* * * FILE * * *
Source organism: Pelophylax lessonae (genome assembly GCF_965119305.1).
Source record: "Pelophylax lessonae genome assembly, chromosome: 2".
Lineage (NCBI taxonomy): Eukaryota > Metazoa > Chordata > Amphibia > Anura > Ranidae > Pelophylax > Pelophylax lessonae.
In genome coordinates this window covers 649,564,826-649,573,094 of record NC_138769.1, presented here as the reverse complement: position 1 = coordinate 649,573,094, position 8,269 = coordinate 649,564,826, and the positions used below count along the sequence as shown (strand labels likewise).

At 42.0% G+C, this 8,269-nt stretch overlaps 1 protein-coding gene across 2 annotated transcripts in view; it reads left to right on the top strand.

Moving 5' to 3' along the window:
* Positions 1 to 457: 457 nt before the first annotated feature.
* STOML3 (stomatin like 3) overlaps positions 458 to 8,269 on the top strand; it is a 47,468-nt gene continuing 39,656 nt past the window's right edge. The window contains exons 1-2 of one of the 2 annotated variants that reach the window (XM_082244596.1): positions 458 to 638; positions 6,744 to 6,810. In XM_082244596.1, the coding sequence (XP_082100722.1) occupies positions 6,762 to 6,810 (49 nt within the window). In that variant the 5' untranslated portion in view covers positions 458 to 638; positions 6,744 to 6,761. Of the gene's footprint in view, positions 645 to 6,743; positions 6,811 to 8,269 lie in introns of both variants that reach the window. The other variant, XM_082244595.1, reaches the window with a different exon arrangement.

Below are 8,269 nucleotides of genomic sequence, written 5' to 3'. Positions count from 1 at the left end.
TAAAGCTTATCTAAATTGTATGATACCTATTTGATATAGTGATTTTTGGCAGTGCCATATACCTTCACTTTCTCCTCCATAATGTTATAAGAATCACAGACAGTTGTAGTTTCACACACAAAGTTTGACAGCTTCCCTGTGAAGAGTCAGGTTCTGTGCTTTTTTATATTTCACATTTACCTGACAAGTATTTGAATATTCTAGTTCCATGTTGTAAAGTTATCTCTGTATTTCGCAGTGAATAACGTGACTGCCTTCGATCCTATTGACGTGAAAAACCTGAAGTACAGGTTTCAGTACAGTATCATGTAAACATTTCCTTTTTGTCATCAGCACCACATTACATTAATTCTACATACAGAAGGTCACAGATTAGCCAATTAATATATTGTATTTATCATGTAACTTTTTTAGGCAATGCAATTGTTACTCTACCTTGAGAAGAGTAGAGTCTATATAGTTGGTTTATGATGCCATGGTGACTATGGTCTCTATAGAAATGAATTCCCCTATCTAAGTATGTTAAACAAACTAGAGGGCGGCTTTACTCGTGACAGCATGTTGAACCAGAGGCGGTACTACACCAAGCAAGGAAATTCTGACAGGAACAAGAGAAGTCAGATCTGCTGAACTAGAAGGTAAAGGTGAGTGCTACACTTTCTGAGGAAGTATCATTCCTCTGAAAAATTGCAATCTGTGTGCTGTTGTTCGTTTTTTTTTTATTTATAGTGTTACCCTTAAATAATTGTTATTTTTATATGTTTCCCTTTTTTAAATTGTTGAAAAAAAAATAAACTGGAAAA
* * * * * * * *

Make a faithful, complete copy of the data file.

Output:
Source organism: Pelophylax lessonae (genome assembly GCF_965119305.1).
Source record: "Pelophylax lessonae genome assembly, chromosome: 2".
Lineage (NCBI taxonomy): Eukaryota > Metazoa > Chordata > Amphibia > Anura > Ranidae > Pelophylax > Pelophylax lessonae.
In genome coordinates this window covers 649,564,826-649,573,094 of record NC_138769.1, presented here as the reverse complement: position 1 = coordinate 649,573,094, position 8,269 = coordinate 649,564,826, and the positions used below count along the sequence as shown (strand labels likewise).

At 42.0% G+C, this 8,269-nt stretch overlaps 1 protein-coding gene across 2 annotated transcripts in view; it reads left to right on the top strand.

Moving 5' to 3' along the window:
* Positions 1 to 457: 457 nt before the first annotated feature.
* STOML3 (stomatin like 3) overlaps positions 458 to 8,269 on the top strand; it is a 47,468-nt gene continuing 39,656 nt past the window's right edge. The window contains exons 1-2 of one of the 2 annotated variants that reach the window (XM_082244596.1): positions 458 to 638; positions 6,744 to 6,810. In XM_082244596.1, the coding sequence (XP_082100722.1) occupies positions 6,762 to 6,810 (49 nt within the window). In that variant the 5' untranslated portion in view covers positions 458 to 638; positions 6,744 to 6,761. Of the gene's footprint in view, positions 645 to 6,743; positions 6,811 to 8,269 lie in introns of both variants that reach the window. The other variant, XM_082244595.1, reaches the window with a different exon arrangement.

Below are 8,269 nucleotides of genomic sequence, written 5' to 3'. Positions count from 1 at the left end.
TAAAGCTTATCTAAATTGTATGATACCTATTTGATATAGTGATTTTTGGCAGTGCCATATACCTTCACTTTCTCCTCCATAATGTTATAAGAATCACAGACAGTTGTAGTTTCACACACAAAGTTTGACAGCTTCCCTGTGAAGAGTCAGGTTCTGTGCTTTTTTATATTTCACATTTACCTGACAAGTATTTGAATATTCTAGTTCCATGTTGTAAAGTTATCTCTGTATTTCGCAGTGAATAACGTGACTGCCTTCGATCCTATTGACGTGAAAAACCTGAAGTACAGGTTTCAGTACAGTATCATGTAAACATTTCCTTTTTGTCATCAGCACCACATTACATTAATTCTACATACAGAAGGTCACAGATTAGCCAATTAATATATTGTATTTATCATGTAACTTTTTTAGGCAATGCAATTGTTACTCTACCTTGAGAAGAGTAGAGTCTATATAGTTGGTTTATGATGCCATGGTGACTATGGTCTCTATAGAAATGAATTCCCCTATCTAAGTATGTTAAACAAACTAGAGGGCGGCTTTACTCGTGACAGCATGTTGAACCAGAGGCGGTACTACACCAAGCAAGGAAATTCTGACAGGAACAAGAGAAGTCAGATCTGCTGAACTAGAAGGTAAAGGTGAGTGCTACACTTTCTGAGGAAGTATCATTCCTCTGAAAAATTGCAATCTGTGTGCTGTTGTTCGTTTTTTTTTTATTTATAGTGTTACCCTTAAATAATTGTTATTTTTATATGTTTCCCTTTTTTAAATTGTTGAAAAAAAAATAAACTGGAAAA